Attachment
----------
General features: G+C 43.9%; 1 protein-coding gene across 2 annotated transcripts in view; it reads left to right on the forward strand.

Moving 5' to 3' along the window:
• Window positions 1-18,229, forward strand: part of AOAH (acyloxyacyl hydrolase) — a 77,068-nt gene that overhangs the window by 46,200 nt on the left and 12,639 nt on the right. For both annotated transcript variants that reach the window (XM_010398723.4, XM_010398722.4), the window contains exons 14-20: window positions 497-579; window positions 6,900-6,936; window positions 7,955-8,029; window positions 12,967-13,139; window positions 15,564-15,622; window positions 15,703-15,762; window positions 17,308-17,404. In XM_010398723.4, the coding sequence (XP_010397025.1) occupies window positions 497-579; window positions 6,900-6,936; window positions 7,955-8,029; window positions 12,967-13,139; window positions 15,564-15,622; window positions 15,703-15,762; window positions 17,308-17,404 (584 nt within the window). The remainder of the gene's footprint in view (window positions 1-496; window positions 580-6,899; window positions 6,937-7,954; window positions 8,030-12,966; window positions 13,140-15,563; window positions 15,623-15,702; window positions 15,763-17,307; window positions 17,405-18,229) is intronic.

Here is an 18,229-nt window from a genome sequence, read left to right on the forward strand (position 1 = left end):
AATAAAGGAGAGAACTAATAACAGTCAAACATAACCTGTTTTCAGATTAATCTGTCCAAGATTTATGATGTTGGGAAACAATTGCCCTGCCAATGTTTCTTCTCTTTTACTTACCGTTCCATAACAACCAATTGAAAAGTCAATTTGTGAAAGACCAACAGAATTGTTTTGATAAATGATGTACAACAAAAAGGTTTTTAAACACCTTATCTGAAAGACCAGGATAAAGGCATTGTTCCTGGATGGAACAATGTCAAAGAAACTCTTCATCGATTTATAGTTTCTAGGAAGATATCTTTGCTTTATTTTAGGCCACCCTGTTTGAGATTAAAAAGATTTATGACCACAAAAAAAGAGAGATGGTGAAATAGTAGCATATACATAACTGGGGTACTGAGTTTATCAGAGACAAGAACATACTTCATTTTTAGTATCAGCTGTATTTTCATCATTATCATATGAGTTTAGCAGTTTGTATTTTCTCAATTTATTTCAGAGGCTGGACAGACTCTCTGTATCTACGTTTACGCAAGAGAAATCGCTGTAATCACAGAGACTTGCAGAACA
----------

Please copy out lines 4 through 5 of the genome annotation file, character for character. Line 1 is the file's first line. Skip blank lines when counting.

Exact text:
Here is an 18,229-nt window from a genome sequence, read left to right on the forward strand (position 1 = left end):
AATAAAGGAGAGAACTAATAACAGTCAAACATAACCTGTTTTCAGATTAATCTGTCCAAGATTTATGATGTTGGGAAACAATTGCCCTGCCAATGTTTCTTCTCTTTTACTTACCGTTCCATAACAACCAATTGAAAAGTCAATTTGTGAAAGACCAACAGAATTGTTTTGATAAATGATGTACAACAAAAAGGTTTTTAAACACCTTATCTGAAAGACCAGGATAAAGGCATTGTTCCTGGATGGAACAATGTCAAAGAAACTCTTCATCGATTTATAGTTTCTAGGAAGATATCTTTGCTTTATTTTAGGCCACCCTGTTTGAGATTAAAAAGATTTATGACCACAAAAAAAGAGAGATGGTGAAATAGTAGCATATACATAACTGGGGTACTGAGTTTATCAGAGACAAGAACATACTTCATTTTTAGTATCAGCTGTATTTTCATCATTATCATATGAGTTTAGCAGTTTGTATTTTCTCAATTTATTTCAGAGGCTGGACAGACTCTCTGTATCTACGTTTACGCAAGAGAAATCGCTGTAATCACAGAGACTTGCAGAACA